My first thought would be: acidic rain. As in, stay the fuck away. But Meghan’s first impulse is to stick her hand outside to feel for more:

“What the heck?” I muttered, glaring into the storm. It looked like ordinary rain—gray, misty, somewhat depressing. Almost compulsively, I stuck my hand toward the opening, where the water dripped over the edge of the tube.

Awesome logic.

The final straw for me was the romance. There is no romance for 90% of the book. Literally, none. Not a single flirty conversation or romantic hint. Then all of a sudden, at like 90% View Spoiler »

Overall, I just didn’t like this book. I didn’t like the tone, which felt childish and very “Alice in Wonderland” (in terms of vibe and target audience). Meghan was annoying as hell. And the romance just popped up out of thin air.

A few people have told me that the series gets REALLY good after the second book, but I’m not sure if I’m going to make it that far.

The Verdict


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  1. Ugh. I’ve been holding off on this one for a while because I don’t think i’ll like it as much as all my friends who have been pressuring me too. Lol. Also…fey and I do NOT get along well so I’m just scared and physically not interested in it. Sigh. I’m sorry you didn’t like it! I feel like I’m going to agree with you so it’s gonna be even longer till I do actually read this now…Haha.

    XOXO, Inkykins.

    1. I do love Blood of Eden! Well I loved the first book, but didn’t finish the second (not because I didn’t love it, but I just wasn’t in the mood for it at the time…). And I’m PSYCHED for her dragon series!!

  2. I gave this one a pretty good rating but I can’t even remember why, hmm. I remember thinking that Meghan was pretty naive but I think I was taken with the fantasy element of the book. I also actually liked Ash and all so I’m a little sad you didn’t like the romance. Now, I’m questioning my tastes way back haha!

    Hazel @ Stay Bookish recently posted: What Readers Want In A Book
    1. I second guess my ratings from months/years ago all the time! And who knows, maybe I would have loved this book had I read it earlier in my blogging “career”. I think I’m starting to get more and more critical as I read more books.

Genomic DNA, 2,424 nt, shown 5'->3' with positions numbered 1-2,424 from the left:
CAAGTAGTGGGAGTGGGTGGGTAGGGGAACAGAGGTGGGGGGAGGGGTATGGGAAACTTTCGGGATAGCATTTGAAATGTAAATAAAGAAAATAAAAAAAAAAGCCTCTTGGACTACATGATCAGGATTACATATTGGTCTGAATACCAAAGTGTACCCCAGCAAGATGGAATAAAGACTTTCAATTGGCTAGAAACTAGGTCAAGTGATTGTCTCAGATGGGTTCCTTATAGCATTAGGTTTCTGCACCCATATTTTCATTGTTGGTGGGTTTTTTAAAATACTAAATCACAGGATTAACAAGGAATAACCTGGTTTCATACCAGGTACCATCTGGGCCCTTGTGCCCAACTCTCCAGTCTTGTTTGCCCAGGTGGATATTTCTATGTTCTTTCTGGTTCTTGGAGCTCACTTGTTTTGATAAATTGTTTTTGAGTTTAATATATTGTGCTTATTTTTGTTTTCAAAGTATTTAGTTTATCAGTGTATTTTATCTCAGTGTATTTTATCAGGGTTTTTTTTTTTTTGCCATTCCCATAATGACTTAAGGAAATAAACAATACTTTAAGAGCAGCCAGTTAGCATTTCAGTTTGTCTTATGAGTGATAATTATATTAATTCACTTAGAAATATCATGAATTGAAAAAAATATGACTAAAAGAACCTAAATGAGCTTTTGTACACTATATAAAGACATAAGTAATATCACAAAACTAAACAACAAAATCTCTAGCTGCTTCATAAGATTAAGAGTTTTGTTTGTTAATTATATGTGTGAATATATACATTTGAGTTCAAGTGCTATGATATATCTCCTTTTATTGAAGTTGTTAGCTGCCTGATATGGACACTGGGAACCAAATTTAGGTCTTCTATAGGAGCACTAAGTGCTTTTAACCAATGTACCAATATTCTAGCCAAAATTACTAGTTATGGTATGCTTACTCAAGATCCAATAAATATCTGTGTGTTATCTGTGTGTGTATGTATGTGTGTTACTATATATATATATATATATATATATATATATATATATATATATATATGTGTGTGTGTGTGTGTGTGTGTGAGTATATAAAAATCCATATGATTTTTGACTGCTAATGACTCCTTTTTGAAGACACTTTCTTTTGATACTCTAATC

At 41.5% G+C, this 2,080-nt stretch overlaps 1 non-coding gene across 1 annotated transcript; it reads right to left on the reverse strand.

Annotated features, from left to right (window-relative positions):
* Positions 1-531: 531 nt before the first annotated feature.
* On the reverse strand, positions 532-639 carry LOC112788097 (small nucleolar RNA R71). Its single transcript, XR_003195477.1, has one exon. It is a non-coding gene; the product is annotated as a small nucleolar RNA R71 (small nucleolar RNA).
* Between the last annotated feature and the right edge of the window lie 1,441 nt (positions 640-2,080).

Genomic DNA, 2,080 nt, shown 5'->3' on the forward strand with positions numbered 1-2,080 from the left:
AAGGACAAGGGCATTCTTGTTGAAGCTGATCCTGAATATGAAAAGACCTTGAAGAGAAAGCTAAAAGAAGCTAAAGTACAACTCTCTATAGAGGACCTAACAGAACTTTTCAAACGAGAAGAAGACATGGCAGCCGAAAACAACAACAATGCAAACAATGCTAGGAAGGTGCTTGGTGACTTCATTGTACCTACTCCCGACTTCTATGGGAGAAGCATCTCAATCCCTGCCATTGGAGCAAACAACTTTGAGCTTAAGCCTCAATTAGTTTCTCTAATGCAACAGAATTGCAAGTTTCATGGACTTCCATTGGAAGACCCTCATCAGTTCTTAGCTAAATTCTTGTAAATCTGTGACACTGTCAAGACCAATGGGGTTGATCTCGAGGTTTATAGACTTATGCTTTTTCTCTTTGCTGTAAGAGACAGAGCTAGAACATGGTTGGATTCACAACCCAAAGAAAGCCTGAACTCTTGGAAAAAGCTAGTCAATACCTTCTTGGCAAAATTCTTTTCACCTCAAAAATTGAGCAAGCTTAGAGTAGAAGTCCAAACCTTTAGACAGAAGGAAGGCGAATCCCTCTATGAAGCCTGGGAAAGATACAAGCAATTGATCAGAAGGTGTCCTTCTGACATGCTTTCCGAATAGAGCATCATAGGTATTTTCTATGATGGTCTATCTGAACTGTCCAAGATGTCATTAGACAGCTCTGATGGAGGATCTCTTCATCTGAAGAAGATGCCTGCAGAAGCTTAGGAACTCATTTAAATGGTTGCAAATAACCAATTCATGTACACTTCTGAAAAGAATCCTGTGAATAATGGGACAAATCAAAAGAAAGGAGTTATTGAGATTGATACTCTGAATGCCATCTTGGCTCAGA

3. I really enjoyed the series and the Alice-esque, fairy tale feel it had. I remember Meghan being naive, but I guess I was more focused on the fantasy element of the book. She actually changes quite a bit throughout the series, and, in the new companion series, she’s really different. I get what you’re saying about the romance popping up out of nowhere, but I really like Ash.

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  4. You know, I can agree with some of what you said. I did find Meghan to be absolutely witless and stupid in the first book. But I fell in love with the world so I kept reading (or rather, listening, as I did the audiobooks).

    And I ended up loving the series. Meghan does grow. And Ash and Puck are fun. And my favorite characters are actually Grimalkin and Iron Horse (who you haven’t met yet).

    Give it another shot, when you find time in your reading schedule. 🙂

    1. Thanks Mandi Kaye! A lot of people have told me that it gets better.

      Isn’t the Iron Horse in the first book? I remember him from near-ish the end. (If you’re thinking of who I’m thinking of, I’ll admit he was a pretty cool character!)

  5. I don’t know whether to laugh or cringe. I’m still on the fence about this series, and I read a few pages of it on Amazon, and I didn’t feel it draw me. But still there’s the hype. So I’m glad you confirmed to me that it has what I dislike most in female protagonists.

    Great review!

  6. I was kinda disappointed after reading this book, but after reading Iron Daughter, I was really amazed by Julie Kagawa. Nonetheless, I agree to what you have said. And thanks for the review!